Nations History – Scotland

The first international rugby game played under Union rules was Scotland vs England in 1871. Scotland won 1 – 0. WHAT? 1-0. Yes, seriously. I’m still talking about rugby. In those days every time a ‘try’ was scored you would have a ‘try’ at a kick for goal if sucessful your team would earn a point. So how did international rugby get going in Scotland? The origins of rugby its self are vauge, did Webb Ellis really run with a football to create the game or was it simply the codification of rules of a football-style game where players were permitted to pick up the ball? No one knows. This article concentrates soley on the origins of rugby football as an INTERNATIONAL sport in Scotland. One could say that rugby in Scotland as it’s recognised today orignates from the formation of the Scottish Football Union in 1873 and the change from 20 a side to 15 a side in 1877. Before 1877 its existance in schools such as the Edinborough academy whom had been playing a rugby style game since the 1850s consisted of a lack of union rules and was an unregulated form of football. It’s impossible to point at one point in history and mark it the ‘start’ of rugby as an international game in Scotland, there isn’t one event. Rather, it’s a process of decades of changing that shaped ‘the carrying game’ into rugby Union as we know it today.

The beginning of this process was in 1870 when a group of Scottish players challenged England to a game of ‘the carrying game’. Of course, England could hardly deny such a challenge after thrashing Scotland at several 11 a side football games in December 1870. The game was played under the following rules;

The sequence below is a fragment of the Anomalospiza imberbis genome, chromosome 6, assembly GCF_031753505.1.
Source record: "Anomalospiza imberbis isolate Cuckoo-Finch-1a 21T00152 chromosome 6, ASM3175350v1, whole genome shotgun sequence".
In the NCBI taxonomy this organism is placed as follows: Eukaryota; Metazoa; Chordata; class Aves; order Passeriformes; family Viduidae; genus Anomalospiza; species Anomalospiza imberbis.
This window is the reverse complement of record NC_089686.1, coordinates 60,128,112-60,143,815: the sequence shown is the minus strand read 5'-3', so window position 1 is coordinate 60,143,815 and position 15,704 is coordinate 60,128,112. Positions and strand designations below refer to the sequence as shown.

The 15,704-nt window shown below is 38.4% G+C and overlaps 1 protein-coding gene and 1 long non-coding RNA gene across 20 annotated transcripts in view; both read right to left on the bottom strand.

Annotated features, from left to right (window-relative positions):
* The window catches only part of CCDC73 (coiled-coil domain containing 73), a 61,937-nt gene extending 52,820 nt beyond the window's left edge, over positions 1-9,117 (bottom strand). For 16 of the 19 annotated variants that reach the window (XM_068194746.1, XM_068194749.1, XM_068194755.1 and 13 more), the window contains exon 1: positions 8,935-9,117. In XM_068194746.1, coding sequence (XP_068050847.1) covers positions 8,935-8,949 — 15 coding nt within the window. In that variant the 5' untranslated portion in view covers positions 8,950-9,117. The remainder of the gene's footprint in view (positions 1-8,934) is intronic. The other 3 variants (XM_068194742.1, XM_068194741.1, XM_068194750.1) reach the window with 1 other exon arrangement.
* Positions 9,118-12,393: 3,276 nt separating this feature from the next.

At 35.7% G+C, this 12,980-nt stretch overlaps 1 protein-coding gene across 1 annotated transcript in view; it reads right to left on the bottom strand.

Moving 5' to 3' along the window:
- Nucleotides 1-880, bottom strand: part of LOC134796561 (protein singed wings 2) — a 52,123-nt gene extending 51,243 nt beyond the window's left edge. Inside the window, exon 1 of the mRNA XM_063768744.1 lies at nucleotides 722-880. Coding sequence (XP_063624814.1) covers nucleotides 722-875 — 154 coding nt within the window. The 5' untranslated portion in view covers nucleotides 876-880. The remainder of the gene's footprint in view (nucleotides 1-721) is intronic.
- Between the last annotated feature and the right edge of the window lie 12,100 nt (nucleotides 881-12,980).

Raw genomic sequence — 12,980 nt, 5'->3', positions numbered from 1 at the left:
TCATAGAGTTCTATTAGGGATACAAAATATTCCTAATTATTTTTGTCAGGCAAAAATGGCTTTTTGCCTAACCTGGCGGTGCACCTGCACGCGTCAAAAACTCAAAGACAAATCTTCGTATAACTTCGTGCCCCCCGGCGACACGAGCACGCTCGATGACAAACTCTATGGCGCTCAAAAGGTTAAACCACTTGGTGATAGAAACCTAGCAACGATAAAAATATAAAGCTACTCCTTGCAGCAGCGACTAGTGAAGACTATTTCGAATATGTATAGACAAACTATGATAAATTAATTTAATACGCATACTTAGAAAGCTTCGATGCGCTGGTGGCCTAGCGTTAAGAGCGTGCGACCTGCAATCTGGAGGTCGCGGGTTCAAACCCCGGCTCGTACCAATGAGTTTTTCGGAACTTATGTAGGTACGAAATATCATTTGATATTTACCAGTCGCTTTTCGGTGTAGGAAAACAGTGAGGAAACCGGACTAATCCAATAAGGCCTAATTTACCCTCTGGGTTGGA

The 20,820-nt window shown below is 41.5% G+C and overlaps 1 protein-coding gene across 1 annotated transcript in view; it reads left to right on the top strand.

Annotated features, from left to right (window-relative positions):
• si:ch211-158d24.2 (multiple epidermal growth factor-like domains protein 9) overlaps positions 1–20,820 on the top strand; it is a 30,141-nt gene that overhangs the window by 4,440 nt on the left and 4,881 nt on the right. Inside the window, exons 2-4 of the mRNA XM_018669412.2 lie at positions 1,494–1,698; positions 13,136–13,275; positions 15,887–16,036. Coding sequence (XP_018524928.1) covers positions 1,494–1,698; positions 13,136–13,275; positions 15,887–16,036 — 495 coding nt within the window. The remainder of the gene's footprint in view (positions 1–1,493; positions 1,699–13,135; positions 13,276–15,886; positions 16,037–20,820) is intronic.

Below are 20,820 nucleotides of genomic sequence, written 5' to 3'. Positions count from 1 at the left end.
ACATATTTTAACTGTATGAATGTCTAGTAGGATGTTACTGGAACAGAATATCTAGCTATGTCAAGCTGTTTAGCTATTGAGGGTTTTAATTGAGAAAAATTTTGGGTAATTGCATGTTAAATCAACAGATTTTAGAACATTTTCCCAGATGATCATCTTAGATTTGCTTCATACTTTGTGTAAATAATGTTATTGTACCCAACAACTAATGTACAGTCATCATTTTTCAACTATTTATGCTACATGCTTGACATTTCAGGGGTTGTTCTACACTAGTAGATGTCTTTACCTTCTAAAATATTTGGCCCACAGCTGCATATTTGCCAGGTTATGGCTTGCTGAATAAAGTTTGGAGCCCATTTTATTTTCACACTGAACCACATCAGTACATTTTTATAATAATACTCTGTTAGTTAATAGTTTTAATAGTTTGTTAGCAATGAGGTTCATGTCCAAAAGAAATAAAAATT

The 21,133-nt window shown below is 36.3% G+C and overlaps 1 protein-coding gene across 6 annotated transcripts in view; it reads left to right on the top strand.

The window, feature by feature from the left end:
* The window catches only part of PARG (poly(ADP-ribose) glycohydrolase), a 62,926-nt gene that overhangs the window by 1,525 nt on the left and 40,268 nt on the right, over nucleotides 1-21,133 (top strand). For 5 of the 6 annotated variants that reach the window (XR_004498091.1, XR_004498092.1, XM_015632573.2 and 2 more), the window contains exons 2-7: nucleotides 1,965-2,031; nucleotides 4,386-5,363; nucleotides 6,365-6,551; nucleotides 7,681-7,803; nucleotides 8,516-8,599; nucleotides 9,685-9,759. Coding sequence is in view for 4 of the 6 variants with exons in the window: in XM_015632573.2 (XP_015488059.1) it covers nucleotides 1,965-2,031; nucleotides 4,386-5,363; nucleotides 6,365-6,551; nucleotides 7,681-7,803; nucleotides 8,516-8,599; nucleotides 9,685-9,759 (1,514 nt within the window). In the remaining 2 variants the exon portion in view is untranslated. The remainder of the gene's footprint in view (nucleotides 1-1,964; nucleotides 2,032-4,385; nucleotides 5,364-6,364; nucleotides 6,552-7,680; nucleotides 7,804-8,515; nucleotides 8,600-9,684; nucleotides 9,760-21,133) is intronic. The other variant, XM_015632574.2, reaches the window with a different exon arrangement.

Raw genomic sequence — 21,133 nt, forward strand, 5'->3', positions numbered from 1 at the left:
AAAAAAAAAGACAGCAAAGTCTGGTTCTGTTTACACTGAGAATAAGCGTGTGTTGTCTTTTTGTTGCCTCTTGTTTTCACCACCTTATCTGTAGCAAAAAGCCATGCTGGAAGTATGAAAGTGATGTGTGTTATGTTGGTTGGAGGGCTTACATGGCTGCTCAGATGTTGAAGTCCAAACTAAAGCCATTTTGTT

1. The ball, on going into touch, is to be thrown into the ground again from the spot where it crossed the line, and not where it first pitched into touch.

2. For a try at goal, the ball is brought out in a straight line from where it was touched down.

Scottish rugby is more important than some might think. Did Scotland simply jump on the band wagon and start playing with the ‘home nations’ after rugby started to gain traction? No. Scotland was, in fact, one of the founding members of the international rugby Board in 1886 with England joining in 1890 which is seen as a key step in the direction of Rugby Union as we know it today and not the game that advocated 15man scrums and free-for-all’s. This was a step into moving rugby from an informal sport of the triple crown that was firstly contested in 1883 to a regulated sport with laws. Why laws? The students whom wrote the rules were lawyers and reffered to rules as ‘laws’ Scotland was also the first home Union to own its own rugby ground. Yet it would be the outbreak of the first world war in 1914 that would hinder the expansion of rugby union. The sport had steadily gained traction through Scotland during the lat 1890’s and early 1900’s with international games being played versus Ireland and England.

Next Edition: Scotland Part 2 (Post war)

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